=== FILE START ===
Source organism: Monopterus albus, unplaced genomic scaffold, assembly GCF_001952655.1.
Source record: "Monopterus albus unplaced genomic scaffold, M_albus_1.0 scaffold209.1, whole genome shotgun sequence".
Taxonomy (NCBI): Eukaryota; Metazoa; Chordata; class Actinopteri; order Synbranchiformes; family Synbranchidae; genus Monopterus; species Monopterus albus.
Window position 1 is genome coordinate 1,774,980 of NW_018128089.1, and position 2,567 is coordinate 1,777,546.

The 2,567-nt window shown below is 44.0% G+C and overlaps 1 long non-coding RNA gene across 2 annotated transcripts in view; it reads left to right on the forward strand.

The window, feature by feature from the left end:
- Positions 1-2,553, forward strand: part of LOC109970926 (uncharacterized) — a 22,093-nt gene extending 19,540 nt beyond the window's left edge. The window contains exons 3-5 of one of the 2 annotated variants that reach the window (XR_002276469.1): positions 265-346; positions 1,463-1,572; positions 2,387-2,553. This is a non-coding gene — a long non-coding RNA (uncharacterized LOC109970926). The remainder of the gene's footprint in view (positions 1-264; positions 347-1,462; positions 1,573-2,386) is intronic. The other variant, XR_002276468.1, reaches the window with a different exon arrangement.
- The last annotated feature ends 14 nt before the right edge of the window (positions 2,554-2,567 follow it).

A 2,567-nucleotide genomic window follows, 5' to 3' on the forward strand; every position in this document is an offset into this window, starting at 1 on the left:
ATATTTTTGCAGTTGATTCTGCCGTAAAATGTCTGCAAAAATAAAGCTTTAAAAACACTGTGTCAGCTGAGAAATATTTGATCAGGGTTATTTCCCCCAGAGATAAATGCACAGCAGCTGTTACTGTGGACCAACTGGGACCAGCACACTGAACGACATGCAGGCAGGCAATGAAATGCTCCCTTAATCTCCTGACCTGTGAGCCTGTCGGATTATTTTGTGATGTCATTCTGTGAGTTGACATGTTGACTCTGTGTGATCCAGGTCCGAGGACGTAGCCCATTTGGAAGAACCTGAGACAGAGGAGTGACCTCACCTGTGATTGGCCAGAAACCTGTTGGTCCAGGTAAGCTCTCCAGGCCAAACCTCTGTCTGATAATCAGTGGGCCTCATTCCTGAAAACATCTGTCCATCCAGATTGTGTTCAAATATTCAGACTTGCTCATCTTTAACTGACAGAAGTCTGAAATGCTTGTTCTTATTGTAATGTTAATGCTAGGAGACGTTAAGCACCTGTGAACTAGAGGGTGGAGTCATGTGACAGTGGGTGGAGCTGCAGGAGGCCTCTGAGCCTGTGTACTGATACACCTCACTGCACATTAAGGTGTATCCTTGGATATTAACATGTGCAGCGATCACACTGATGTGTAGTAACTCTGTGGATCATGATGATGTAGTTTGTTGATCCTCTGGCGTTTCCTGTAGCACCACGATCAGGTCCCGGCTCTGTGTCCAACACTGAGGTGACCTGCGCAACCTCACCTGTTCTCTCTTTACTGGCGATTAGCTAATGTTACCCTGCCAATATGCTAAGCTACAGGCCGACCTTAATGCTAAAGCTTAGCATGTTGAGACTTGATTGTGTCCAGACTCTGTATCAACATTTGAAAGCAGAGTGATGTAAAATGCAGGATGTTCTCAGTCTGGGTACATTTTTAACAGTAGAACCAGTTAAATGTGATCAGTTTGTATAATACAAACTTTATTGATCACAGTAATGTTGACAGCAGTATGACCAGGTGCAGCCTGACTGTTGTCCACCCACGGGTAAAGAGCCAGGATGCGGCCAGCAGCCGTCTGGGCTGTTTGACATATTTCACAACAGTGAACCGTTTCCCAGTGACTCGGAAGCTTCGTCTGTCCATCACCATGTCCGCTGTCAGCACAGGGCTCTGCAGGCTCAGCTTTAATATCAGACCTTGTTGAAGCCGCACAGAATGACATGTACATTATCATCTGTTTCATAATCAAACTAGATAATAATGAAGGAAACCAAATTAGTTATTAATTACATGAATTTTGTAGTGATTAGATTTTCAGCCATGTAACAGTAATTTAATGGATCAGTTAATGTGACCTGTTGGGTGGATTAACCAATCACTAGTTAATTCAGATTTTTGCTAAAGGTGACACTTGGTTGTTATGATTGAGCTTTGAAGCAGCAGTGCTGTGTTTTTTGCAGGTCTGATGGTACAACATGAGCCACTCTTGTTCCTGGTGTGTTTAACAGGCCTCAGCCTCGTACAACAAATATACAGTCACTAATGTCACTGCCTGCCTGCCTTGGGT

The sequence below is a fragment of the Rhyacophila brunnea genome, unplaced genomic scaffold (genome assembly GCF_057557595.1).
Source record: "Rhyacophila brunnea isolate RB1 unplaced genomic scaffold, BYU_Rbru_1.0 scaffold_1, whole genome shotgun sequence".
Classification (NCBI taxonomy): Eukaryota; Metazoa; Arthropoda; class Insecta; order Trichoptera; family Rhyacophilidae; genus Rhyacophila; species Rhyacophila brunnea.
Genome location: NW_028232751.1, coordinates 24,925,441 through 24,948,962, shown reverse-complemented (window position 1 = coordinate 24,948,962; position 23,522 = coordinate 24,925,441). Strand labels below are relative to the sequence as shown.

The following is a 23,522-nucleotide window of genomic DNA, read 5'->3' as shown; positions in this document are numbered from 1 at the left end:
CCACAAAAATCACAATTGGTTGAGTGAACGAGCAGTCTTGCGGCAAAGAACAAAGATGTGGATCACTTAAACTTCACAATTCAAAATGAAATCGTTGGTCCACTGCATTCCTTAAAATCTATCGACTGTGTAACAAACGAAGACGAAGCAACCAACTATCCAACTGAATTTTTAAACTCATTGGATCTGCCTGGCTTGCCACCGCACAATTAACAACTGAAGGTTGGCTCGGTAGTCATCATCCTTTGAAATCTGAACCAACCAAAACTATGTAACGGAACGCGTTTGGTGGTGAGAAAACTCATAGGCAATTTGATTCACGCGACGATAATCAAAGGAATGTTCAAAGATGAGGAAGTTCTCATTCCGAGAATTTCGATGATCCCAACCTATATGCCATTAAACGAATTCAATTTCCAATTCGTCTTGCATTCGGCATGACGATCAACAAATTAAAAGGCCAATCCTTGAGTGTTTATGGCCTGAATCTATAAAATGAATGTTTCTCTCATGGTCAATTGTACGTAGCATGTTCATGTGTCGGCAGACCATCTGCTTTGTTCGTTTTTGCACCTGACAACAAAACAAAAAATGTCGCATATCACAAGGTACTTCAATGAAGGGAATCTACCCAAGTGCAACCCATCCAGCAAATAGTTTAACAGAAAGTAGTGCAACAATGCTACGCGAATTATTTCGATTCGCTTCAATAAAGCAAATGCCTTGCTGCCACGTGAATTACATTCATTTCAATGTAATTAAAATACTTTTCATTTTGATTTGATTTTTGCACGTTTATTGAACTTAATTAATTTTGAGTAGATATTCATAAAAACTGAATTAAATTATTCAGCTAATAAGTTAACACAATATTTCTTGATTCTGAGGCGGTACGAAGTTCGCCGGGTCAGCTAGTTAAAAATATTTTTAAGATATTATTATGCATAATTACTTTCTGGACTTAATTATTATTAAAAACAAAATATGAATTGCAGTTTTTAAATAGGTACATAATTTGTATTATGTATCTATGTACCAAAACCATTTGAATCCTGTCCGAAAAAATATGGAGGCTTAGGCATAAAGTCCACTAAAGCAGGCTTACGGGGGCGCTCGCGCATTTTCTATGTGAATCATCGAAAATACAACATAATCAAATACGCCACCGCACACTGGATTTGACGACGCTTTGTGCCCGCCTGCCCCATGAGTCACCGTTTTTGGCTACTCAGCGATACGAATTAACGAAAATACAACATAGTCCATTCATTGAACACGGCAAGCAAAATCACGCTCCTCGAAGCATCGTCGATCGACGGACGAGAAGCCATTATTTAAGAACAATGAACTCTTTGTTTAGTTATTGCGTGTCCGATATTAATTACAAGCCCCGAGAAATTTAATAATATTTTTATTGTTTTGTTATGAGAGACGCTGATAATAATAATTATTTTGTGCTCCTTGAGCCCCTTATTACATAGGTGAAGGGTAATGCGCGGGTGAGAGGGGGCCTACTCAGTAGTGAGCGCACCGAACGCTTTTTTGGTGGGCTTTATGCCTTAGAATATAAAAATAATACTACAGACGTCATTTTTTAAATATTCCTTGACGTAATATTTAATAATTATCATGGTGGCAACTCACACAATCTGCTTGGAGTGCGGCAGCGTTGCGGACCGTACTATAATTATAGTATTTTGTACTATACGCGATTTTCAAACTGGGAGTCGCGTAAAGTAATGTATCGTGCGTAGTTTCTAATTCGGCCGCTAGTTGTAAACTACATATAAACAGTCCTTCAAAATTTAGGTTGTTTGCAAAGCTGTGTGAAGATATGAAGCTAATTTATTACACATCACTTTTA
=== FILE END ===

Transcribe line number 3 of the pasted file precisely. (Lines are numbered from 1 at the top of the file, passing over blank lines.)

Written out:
Taxonomy (NCBI): Eukaryota; Metazoa; Chordata; class Actinopteri; order Synbranchiformes; family Synbranchidae; genus Monopterus; species Monopterus albus.